As agents increasingly hop from one brokerage to the next, Douglas Elliman is doubling down on recruitment and retention efforts — and enlisting former Town Residential executive Melissa True to carry out the mission.
True has joined Elliman as “senior manager of culture and careers” in New York City, the brokerage said. In the newly created role, True will focus on boosting agent productivity and helping grow headcount at New York’s largest brokerage, which has roughly 7,000 agents nationwide and about 2,500 in New York City.
“There’s a pretty big need for it in the industry,” True told The Real Deal. “Agents are our number one clients.”
A prominent aspect of the job will be making agents aware of all the marketing and technology tools available at the firm — and helping find ways to use them more effectively. Busy agents often don’t keep up with every new announcement or make time to learn about the tools, True said. But the hope is that the efforts will create an environment that keeps agents at Elliman.
“It’s become a forefront of everyone’s concerns in our industry,” True said. “To keep the current agent roster engaged and excited.”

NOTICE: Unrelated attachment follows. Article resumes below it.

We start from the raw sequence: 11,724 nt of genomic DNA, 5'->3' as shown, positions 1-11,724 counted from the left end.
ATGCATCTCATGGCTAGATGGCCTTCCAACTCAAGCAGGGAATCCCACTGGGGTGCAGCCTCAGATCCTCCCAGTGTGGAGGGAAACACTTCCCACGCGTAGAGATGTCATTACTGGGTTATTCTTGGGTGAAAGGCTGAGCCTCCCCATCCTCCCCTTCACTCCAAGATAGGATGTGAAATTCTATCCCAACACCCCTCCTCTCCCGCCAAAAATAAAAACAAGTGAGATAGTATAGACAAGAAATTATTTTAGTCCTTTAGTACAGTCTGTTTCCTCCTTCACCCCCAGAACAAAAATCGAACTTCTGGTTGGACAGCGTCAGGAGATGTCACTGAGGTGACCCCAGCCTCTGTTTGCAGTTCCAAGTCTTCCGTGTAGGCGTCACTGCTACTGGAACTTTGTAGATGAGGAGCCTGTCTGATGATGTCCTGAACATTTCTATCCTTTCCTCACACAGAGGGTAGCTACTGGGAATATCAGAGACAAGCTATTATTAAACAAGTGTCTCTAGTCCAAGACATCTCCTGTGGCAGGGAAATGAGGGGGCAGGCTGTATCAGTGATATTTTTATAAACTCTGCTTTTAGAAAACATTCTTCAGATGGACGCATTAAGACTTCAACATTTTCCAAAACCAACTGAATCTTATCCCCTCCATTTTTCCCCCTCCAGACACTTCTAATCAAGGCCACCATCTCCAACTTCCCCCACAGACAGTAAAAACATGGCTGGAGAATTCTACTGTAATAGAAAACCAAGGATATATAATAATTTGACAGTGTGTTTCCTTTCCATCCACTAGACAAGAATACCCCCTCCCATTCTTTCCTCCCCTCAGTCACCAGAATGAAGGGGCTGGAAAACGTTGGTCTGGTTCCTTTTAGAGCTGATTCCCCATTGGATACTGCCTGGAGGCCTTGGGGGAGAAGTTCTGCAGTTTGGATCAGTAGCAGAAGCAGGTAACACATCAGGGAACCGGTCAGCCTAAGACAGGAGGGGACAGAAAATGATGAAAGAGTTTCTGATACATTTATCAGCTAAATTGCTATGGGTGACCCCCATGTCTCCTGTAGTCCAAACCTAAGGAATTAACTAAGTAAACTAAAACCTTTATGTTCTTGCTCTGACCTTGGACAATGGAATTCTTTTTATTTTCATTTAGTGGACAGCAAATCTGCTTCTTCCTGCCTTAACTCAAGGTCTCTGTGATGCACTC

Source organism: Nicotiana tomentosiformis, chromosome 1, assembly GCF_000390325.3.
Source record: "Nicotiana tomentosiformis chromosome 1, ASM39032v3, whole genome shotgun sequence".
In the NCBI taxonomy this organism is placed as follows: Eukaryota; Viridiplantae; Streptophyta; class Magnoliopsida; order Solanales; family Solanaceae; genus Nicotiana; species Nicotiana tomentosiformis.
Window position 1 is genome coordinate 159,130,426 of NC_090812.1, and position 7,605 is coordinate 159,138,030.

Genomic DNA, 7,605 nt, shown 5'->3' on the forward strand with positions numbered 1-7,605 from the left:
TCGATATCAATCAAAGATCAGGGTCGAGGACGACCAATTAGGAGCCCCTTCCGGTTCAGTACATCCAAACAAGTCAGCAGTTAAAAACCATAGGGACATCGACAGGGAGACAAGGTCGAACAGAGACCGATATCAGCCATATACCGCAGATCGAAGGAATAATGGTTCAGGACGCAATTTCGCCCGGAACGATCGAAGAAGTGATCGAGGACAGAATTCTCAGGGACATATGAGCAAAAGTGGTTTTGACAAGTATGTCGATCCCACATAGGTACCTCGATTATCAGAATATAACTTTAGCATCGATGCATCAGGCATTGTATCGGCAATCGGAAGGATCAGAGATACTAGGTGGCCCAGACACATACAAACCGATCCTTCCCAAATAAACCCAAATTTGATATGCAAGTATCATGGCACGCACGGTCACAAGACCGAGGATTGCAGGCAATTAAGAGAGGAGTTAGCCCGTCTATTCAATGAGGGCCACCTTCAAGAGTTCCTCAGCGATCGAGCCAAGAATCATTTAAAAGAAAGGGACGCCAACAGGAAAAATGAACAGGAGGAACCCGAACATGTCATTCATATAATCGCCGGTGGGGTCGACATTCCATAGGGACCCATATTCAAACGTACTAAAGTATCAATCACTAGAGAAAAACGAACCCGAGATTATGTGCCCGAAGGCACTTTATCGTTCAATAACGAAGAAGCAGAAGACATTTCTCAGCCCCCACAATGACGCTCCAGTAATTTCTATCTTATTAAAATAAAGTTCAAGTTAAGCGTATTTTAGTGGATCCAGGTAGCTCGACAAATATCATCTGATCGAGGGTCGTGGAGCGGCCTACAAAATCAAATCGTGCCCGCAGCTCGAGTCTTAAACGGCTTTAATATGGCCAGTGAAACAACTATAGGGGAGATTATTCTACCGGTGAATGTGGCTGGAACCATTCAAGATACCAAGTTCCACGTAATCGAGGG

Elliman’s hire comes as it’s become more competitive — and more expensive — to attract agents and keep them. Earlier this year, Realogy’s NRT division, which includes the Corcoran Group, Citi Habitats and Sotheby’s International Realty, reported a $40 million increase in commission expense, largely due to recruiting and retention. Meanwhile, Compass has become known for its aggressive recruiting — with its recruitment head noting, “When we want someone, we go after them from every angle possible.”
While a recruiting push will be part of True’s role, the firm didn’t provide specifics about any growth goals. She’ll be working alongside Steven James, president and CEO of the firm in New York City, and brokerage head Howard Lorber.
True was a founding member of the executive team at Town, where she was managing director of careers and culture and one of Andrew Heiberger’s key allies. She was laid off from the firm in March, before Town shuttered the following month.
True’s previous experience aligns with what Elliman has been seeking, James said. Her work at Town included a company-wide professional development program. At Elliman, the approaches will vary from one-on-one sessions to broader training classes. With too structured a process, “you tend to lose people,” she said.